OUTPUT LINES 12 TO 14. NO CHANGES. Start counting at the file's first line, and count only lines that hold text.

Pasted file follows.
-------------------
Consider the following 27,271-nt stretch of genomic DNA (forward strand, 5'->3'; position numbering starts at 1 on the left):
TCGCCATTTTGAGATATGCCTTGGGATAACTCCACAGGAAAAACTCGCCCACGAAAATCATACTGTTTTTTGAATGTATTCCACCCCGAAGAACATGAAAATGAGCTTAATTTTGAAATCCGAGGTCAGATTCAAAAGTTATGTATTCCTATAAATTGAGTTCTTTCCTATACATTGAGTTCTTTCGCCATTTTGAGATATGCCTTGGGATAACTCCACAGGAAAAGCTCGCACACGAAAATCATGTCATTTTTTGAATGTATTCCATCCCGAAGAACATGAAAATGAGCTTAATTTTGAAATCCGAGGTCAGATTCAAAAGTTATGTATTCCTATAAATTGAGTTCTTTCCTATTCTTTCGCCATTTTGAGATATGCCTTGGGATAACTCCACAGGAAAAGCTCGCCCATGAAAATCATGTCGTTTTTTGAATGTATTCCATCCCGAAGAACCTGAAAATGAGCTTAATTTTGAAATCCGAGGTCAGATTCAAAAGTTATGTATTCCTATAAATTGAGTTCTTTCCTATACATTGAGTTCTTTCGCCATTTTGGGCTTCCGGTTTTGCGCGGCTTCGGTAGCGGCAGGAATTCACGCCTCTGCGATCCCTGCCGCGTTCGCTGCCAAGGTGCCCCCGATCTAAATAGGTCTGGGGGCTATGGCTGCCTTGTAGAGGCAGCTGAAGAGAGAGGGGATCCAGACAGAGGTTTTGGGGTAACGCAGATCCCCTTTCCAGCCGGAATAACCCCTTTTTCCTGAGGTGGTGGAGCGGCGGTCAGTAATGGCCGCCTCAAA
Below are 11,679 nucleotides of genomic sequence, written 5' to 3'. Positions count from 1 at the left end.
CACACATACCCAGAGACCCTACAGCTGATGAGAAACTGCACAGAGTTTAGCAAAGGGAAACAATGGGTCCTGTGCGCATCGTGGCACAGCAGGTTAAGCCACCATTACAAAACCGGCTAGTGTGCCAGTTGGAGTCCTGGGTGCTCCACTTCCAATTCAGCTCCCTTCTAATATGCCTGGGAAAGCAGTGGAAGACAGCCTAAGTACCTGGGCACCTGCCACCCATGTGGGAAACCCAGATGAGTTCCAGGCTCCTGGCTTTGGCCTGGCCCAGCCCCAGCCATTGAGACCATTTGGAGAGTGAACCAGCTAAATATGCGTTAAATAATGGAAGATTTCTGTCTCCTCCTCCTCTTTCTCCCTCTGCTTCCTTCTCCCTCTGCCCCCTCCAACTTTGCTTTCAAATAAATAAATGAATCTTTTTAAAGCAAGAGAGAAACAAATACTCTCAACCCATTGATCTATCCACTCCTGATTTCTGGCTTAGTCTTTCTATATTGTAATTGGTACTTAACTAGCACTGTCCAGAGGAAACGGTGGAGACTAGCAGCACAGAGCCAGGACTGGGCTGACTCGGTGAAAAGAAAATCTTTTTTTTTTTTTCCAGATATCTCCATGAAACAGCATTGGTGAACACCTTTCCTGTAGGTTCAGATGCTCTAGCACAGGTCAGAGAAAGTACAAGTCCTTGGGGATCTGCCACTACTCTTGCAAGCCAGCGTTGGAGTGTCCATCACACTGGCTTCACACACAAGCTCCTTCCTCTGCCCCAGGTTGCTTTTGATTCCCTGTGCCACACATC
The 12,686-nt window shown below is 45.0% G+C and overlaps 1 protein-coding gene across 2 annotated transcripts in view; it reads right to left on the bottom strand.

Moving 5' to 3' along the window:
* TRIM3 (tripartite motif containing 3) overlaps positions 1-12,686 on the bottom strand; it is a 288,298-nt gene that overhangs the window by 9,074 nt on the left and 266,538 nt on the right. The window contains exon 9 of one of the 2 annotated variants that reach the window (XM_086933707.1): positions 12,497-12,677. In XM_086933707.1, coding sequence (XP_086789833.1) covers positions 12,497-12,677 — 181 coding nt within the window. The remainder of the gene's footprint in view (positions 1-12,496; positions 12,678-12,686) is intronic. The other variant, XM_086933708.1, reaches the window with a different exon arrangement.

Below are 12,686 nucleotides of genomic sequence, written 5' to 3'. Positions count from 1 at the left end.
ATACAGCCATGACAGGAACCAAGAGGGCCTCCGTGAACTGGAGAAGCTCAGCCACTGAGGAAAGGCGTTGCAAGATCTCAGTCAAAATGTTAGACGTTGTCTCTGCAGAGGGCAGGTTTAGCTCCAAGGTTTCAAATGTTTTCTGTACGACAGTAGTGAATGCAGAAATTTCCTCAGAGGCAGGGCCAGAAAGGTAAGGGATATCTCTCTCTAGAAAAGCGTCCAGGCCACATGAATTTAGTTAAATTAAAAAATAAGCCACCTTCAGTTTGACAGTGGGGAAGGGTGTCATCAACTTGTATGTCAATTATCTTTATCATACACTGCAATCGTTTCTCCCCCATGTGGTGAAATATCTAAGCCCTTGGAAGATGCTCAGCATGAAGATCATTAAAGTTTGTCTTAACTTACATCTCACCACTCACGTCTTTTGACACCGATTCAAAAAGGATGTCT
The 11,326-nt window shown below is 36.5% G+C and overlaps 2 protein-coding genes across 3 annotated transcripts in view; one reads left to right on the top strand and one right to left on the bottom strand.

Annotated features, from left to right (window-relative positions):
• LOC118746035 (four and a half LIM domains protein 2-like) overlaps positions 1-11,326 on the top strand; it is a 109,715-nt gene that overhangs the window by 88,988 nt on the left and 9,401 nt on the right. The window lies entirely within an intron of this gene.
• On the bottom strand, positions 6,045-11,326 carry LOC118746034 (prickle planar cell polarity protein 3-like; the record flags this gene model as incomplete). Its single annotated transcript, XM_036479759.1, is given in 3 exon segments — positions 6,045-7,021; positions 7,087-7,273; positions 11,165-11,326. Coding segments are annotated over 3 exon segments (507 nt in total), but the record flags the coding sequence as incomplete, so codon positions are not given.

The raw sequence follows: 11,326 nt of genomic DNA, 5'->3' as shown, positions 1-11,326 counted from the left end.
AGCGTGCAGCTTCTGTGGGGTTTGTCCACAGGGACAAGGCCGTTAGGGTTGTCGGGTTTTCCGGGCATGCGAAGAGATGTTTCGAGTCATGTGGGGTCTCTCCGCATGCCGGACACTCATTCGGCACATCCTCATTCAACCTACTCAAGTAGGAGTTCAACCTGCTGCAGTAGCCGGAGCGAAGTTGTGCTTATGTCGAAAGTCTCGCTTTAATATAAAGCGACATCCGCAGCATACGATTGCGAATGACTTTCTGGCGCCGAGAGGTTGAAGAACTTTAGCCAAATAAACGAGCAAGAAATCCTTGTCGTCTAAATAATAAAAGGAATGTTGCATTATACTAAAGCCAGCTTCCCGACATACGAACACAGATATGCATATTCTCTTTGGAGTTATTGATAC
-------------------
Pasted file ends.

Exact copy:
• LOC118746035 (four and a half LIM domains protein 2-like) overlaps positions 1-11,326 on the top strand; it is a 109,715-nt gene that overhangs the window by 88,988 nt on the left and 9,401 nt on the right. The window lies entirely within an intron of this gene.
• On the bottom strand, positions 6,045-11,326 carry LOC118746034 (prickle planar cell polarity protein 3-like; the record flags this gene model as incomplete). Its single annotated transcript, XM_036479759.1, is given in 3 exon segments — positions 6,045-7,021; positions 7,087-7,273; positions 11,165-11,326. Coding segments are annotated over 3 exon segments (507 nt in total), but the record flags the coding sequence as incomplete, so codon positions are not given.

The raw sequence follows: 11,326 nt of genomic DNA, 5'->3' as shown, positions 1-11,326 counted from the left end.